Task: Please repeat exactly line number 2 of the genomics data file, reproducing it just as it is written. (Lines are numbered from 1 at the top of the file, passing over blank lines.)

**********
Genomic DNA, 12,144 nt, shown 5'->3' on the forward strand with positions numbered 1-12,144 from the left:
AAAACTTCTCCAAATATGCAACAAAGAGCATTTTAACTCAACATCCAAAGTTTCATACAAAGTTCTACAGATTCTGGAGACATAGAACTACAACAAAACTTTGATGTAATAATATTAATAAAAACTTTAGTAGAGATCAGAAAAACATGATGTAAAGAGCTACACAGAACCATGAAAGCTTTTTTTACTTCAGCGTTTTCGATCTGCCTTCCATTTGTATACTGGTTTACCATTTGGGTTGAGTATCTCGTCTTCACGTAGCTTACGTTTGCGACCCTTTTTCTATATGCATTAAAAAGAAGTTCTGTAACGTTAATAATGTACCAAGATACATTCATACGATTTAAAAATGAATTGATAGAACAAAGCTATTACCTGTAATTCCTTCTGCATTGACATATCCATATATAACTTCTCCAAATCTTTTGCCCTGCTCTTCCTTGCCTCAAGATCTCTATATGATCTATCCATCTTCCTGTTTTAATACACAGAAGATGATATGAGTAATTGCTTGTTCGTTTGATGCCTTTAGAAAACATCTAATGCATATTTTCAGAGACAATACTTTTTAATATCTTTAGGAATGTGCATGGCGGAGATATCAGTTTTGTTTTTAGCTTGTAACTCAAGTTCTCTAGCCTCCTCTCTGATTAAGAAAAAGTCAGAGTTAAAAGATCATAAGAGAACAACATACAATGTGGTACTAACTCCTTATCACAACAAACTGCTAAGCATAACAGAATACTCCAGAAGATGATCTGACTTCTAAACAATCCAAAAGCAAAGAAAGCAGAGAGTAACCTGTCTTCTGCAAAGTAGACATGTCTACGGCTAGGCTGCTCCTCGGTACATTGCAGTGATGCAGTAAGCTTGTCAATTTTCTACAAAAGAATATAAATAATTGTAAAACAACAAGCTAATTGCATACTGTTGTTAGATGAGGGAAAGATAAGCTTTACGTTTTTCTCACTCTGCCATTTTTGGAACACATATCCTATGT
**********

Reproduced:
AAAACTTCTCCAAATATGCAACAAAGAGCATTTTAACTCAACATCCAAAGTTTCATACAAAGTTCTACAGATTCTGGAGACATAGAACTACAACAAAACTTTGATGTAATAATATTAATAAAAACTTTAGTAGAGATCAGAAAAACATGATGTAAAGAGCTACACAGAACCATGAAAGCTTTTTTTACTTCAGCGTTTTCGATCTGCCTTCCATTTGTATACTGGTTTACCATTTGGGTTGAGTATCTCGTCTTCACGTAGCTTACGTTTGCGACCCTTTTTCTATATGCATTAAAAAGAAGTTCTGTAACGTTAATAATGTACCAAGATACATTCATACGATTTAAAAATGAATTGATAGAACAAAGCTATTACCTGTAATTCCTTCTGCATTGACATATCCATATATAACTTCTCCAAATCTTTTGCCCTGCTCTTCCTTGCCTCAAGATCTCTATATGATCTATCCATCTTCCTGTTTTAATACACAGAAGATGATATGAGTAATTGCTTGTTCGTTTGATGCCTTTAGAAAACATCTAATGCATATTTTCAGAGACAATACTTTTTAATATCTTTAGGAATGTGCATGGCGGAGATATCAGTTTTGTTTTTAGCTTGTAACTCAAGTTCTCTAGCCTCCTCTCTGATTAAGAAAAAGTCAGAGTTAAAAGATCATAAGAGAACAACATACAATGTGGTACTAACTCCTTATCACAACAAACTGCTAAGCATAACAGAATACTCCAGAAGATGATCTGACTTCTAAACAATCCAAAAGCAAAGAAAGCAGAGAGTAACCTGTCTTCTGCAAAGTAGACATGTCTACGGCTAGGCTGCTCCTCGGTACATTGCAGTGATGCAGTAAGCTTGTCAATTTTCTACAAAAGAATATAAATAATTGTAAAACAACAAGCTAATTGCATACTGTTGTTAGATGAGGGAAAGATAAGCTTTACGTTTTTCTCACTCTGCCATTTTTGGAACACATATCCTATGT